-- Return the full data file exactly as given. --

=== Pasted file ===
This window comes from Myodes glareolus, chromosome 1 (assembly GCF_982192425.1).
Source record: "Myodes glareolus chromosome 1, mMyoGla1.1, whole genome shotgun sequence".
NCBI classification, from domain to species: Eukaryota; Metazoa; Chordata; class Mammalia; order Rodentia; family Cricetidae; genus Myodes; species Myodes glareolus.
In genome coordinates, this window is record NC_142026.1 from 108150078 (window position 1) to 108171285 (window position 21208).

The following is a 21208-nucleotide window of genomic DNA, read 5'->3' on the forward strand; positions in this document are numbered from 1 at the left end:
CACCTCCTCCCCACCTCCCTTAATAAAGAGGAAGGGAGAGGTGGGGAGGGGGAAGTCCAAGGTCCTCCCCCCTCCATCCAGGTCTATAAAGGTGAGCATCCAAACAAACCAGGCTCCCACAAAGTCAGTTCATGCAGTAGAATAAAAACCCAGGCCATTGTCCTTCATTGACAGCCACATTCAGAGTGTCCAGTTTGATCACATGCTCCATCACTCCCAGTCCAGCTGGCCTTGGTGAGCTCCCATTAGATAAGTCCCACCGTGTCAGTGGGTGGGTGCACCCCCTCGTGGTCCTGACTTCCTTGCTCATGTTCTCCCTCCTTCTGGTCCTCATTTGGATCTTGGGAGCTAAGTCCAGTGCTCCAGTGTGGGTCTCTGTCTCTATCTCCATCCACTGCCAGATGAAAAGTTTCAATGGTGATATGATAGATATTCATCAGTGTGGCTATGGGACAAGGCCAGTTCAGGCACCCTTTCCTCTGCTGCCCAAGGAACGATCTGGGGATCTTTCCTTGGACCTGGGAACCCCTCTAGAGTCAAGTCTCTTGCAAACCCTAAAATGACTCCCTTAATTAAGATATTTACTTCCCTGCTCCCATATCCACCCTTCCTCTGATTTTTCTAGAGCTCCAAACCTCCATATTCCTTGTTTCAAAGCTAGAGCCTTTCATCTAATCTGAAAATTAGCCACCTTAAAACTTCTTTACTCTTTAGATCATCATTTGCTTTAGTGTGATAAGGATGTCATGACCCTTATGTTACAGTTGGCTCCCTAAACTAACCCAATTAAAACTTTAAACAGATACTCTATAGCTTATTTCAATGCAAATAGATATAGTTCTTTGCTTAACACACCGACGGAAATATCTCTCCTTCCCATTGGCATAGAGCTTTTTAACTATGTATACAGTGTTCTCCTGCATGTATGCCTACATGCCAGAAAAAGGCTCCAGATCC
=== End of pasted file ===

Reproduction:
This window comes from Myodes glareolus, chromosome 1 (assembly GCF_982192425.1).
Source record: "Myodes glareolus chromosome 1, mMyoGla1.1, whole genome shotgun sequence".
NCBI classification, from domain to species: Eukaryota; Metazoa; Chordata; class Mammalia; order Rodentia; family Cricetidae; genus Myodes; species Myodes glareolus.
In genome coordinates, this window is record NC_142026.1 from 108150078 (window position 1) to 108171285 (window position 21208).

The following is a 21208-nucleotide window of genomic DNA, read 5'->3' on the forward strand; positions in this document are numbered from 1 at the left end:
CACCTCCTCCCCACCTCCCTTAATAAAGAGGAAGGGAGAGGTGGGGAGGGGGAAGTCCAAGGTCCTCCCCCCTCCATCCAGGTCTATAAAGGTGAGCATCCAAACAAACCAGGCTCCCACAAAGTCAGTTCATGCAGTAGAATAAAAACCCAGGCCATTGTCCTTCATTGACAGCCACATTCAGAGTGTCCAGTTTGATCACATGCTCCATCACTCCCAGTCCAGCTGGCCTTGGTGAGCTCCCATTAGATAAGTCCCACCGTGTCAGTGGGTGGGTGCACCCCCTCGTGGTCCTGACTTCCTTGCTCATGTTCTCCCTCCTTCTGGTCCTCATTTGGATCTTGGGAGCTAAGTCCAGTGCTCCAGTGTGGGTCTCTGTCTCTATCTCCATCCACTGCCAGATGAAAAGTTTCAATGGTGATATGATAGATATTCATCAGTGTGGCTATGGGACAAGGCCAGTTCAGGCACCCTTTCCTCTGCTGCCCAAGGAACGATCTGGGGATCTTTCCTTGGACCTGGGAACCCCTCTAGAGTCAAGTCTCTTGCAAACCCTAAAATGACTCCCTTAATTAAGATATTTACTTCCCTGCTCCCATATCCACCCTTCCTCTGATTTTTCTAGAGCTCCAAACCTCCATATTCCTTGTTTCAAAGCTAGAGCCTTTCATCTAATCTGAAAATTAGCCACCTTAAAACTTCTTTACTCTTTAGATCATCATTTGCTTTAGTGTGATAAGGATGTCATGACCCTTATGTTACAGTTGGCTCCCTAAACTAACCCAATTAAAACTTTAAACAGATACTCTATAGCTTATTTCAATGCAAATAGATATAGTTCTTTGCTTAACACACCGACGGAAATATCTCTCCTTCCCATTGGCATAGAGCTTTTTAACTATGTATACAGTGTTCTCCTGCATGTATGCCTACATGCCAGAAAAAGGCTCCAGATCC